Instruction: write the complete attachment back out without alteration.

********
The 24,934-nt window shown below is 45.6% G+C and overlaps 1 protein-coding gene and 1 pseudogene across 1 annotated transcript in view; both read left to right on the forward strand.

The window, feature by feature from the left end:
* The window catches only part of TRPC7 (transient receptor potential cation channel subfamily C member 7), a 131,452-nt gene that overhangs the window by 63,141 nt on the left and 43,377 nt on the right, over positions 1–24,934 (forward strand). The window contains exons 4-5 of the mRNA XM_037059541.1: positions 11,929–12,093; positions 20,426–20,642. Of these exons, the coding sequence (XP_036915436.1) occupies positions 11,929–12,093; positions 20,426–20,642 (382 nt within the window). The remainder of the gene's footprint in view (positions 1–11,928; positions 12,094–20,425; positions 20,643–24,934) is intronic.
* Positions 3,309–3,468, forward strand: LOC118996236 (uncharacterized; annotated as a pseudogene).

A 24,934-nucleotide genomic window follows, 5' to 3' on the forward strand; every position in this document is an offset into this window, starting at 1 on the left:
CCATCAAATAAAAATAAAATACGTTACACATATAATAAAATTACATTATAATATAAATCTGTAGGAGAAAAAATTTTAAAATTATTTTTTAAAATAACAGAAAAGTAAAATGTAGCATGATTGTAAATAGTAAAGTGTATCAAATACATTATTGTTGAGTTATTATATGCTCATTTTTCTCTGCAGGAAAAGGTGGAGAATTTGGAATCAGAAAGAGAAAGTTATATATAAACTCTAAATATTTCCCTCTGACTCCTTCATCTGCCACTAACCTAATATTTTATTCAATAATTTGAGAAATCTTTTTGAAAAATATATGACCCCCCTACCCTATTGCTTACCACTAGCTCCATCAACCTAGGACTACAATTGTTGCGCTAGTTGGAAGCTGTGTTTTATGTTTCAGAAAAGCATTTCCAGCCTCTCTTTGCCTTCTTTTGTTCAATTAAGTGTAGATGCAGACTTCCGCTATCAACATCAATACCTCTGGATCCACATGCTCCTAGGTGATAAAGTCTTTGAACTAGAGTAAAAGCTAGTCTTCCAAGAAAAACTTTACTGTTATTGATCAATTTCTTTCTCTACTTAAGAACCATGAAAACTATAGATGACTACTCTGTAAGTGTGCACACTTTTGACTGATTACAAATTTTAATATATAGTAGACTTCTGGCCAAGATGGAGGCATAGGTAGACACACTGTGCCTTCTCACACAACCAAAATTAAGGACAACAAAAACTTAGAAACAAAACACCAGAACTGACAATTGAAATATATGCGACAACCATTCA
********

The 24,934-nt window shown below is 45.6% G+C and overlaps 1 protein-coding gene and 1 pseudogene across 1 annotated transcript in view; both read left to right on the forward strand.

The window, feature by feature from the left end:
* The window catches only part of TRPC7 (transient receptor potential cation channel subfamily C member 7), a 131,452-nt gene that overhangs the window by 63,141 nt on the left and 43,377 nt on the right, over positions 1–24,934 (forward strand). The window contains exons 4-5 of the mRNA XM_037059541.1: positions 11,929–12,093; positions 20,426–20,642. Of these exons, the coding sequence (XP_036915436.1) occupies positions 11,929–12,093; positions 20,426–20,642 (382 nt within the window). The remainder of the gene's footprint in view (positions 1–11,928; positions 12,094–20,425; positions 20,643–24,934) is intronic.
* Positions 3,309–3,468, forward strand: LOC118996236 (uncharacterized; annotated as a pseudogene).

A 24,934-nucleotide genomic window follows, 5' to 3' on the forward strand; every position in this document is an offset into this window, starting at 1 on the left:
CCATCAAATAAAAATAAAATACGTTACACATATAATAAAATTACATTATAATATAAATCTGTAGGAGAAAAAATTTTAAAATTATTTTTTAAAATAACAGAAAAGTAAAATGTAGCATGATTGTAAATAGTAAAGTGTATCAAATACATTATTGTTGAGTTATTATATGCTCATTTTTCTCTGCAGGAAAAGGTGGAGAATTTGGAATCAGAAAGAGAAAGTTATATATAAACTCTAAATATTTCCCTCTGACTCCTTCATCTGCCACTAACCTAATATTTTATTCAATAATTTGAGAAATCTTTTTGAAAAATATATGACCCCCCTACCCTATTGCTTACCACTAGCTCCATCAACCTAGGACTACAATTGTTGCGCTAGTTGGAAGCTGTGTTTTATGTTTCAGAAAAGCATTTCCAGCCTCTCTTTGCCTTCTTTTGTTCAATTAAGTGTAGATGCAGACTTCCGCTATCAACATCAATACCTCTGGATCCACATGCTCCTAGGTGATAAAGTCTTTGAACTAGAGTAAAAGCTAGTCTTCCAAGAAAAACTTTACTGTTATTGATCAATTTCTTTCTCTACTTAAGAACCATGAAAACTATAGATGACTACTCTGTAAGTGTGCACACTTTTGACTGATTACAAATTTTAATATATAGTAGACTTCTGGCCAAGATGGAGGCATAGGTAGACACACTGTGCCTTCTCACACAACCAAAATTAAGGACAACAAAAACTTAGAAACAAAACACCAGAACTGACAATTGAAATATATGCGACAACCATTCA